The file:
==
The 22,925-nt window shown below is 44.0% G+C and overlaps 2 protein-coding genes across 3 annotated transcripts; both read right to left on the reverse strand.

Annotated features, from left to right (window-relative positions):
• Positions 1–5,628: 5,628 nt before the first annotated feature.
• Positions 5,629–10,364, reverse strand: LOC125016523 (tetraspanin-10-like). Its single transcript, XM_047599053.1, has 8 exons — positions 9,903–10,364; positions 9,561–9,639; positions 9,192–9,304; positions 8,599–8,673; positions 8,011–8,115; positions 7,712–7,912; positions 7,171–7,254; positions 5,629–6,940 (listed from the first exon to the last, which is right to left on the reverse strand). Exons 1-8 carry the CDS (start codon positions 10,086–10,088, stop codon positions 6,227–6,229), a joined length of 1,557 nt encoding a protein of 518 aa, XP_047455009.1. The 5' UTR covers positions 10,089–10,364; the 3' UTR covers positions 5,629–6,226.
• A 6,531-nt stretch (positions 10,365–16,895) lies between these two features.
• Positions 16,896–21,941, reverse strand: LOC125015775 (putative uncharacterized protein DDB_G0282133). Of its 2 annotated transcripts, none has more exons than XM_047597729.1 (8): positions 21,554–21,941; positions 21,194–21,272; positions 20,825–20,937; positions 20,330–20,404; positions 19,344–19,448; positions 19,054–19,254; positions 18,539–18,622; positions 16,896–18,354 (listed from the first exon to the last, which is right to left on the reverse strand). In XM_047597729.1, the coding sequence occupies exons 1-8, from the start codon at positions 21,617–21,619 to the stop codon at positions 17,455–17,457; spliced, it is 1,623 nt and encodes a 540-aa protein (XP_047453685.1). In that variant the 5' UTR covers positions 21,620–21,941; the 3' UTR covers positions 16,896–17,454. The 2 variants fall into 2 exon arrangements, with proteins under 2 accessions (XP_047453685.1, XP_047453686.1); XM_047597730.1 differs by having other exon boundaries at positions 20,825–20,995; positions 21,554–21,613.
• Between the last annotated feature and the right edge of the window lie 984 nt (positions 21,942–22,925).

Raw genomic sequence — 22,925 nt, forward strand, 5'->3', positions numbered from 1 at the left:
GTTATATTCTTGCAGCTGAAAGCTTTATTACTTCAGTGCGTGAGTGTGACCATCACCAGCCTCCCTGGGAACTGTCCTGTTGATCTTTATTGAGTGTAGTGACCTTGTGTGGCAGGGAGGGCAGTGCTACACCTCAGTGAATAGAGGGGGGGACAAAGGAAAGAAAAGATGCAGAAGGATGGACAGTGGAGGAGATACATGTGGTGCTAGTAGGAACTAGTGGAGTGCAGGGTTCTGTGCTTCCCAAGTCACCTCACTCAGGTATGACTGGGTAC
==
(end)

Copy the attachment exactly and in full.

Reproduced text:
The 22,925-nt window shown below is 44.0% G+C and overlaps 2 protein-coding genes across 3 annotated transcripts; both read right to left on the reverse strand.

Annotated features, from left to right (window-relative positions):
• Positions 1–5,628: 5,628 nt before the first annotated feature.
• Positions 5,629–10,364, reverse strand: LOC125016523 (tetraspanin-10-like). Its single transcript, XM_047599053.1, has 8 exons — positions 9,903–10,364; positions 9,561–9,639; positions 9,192–9,304; positions 8,599–8,673; positions 8,011–8,115; positions 7,712–7,912; positions 7,171–7,254; positions 5,629–6,940 (listed from the first exon to the last, which is right to left on the reverse strand). Exons 1-8 carry the CDS (start codon positions 10,086–10,088, stop codon positions 6,227–6,229), a joined length of 1,557 nt encoding a protein of 518 aa, XP_047455009.1. The 5' UTR covers positions 10,089–10,364; the 3' UTR covers positions 5,629–6,226.
• A 6,531-nt stretch (positions 10,365–16,895) lies between these two features.
• Positions 16,896–21,941, reverse strand: LOC125015775 (putative uncharacterized protein DDB_G0282133). Of its 2 annotated transcripts, none has more exons than XM_047597729.1 (8): positions 21,554–21,941; positions 21,194–21,272; positions 20,825–20,937; positions 20,330–20,404; positions 19,344–19,448; positions 19,054–19,254; positions 18,539–18,622; positions 16,896–18,354 (listed from the first exon to the last, which is right to left on the reverse strand). In XM_047597729.1, the coding sequence occupies exons 1-8, from the start codon at positions 21,617–21,619 to the stop codon at positions 17,455–17,457; spliced, it is 1,623 nt and encodes a 540-aa protein (XP_047453685.1). In that variant the 5' UTR covers positions 21,620–21,941; the 3' UTR covers positions 16,896–17,454. The 2 variants fall into 2 exon arrangements, with proteins under 2 accessions (XP_047453685.1, XP_047453686.1); XM_047597730.1 differs by having other exon boundaries at positions 20,825–20,995; positions 21,554–21,613.
• Between the last annotated feature and the right edge of the window lie 984 nt (positions 21,942–22,925).

Raw genomic sequence — 22,925 nt, forward strand, 5'->3', positions numbered from 1 at the left:
GTTATATTCTTGCAGCTGAAAGCTTTATTACTTCAGTGCGTGAGTGTGACCATCACCAGCCTCCCTGGGAACTGTCCTGTTGATCTTTATTGAGTGTAGTGACCTTGTGTGGCAGGGAGGGCAGTGCTACACCTCAGTGAATAGAGGGGGGGACAAAGGAAAGAAAAGATGCAGAAGGATGGACAGTGGAGGAGATACATGTGGTGCTAGTAGGAACTAGTGGAGTGCAGGGTTCTGTGCTTCCCAAGTCACCTCACTCAGGTATGACTGGGTAC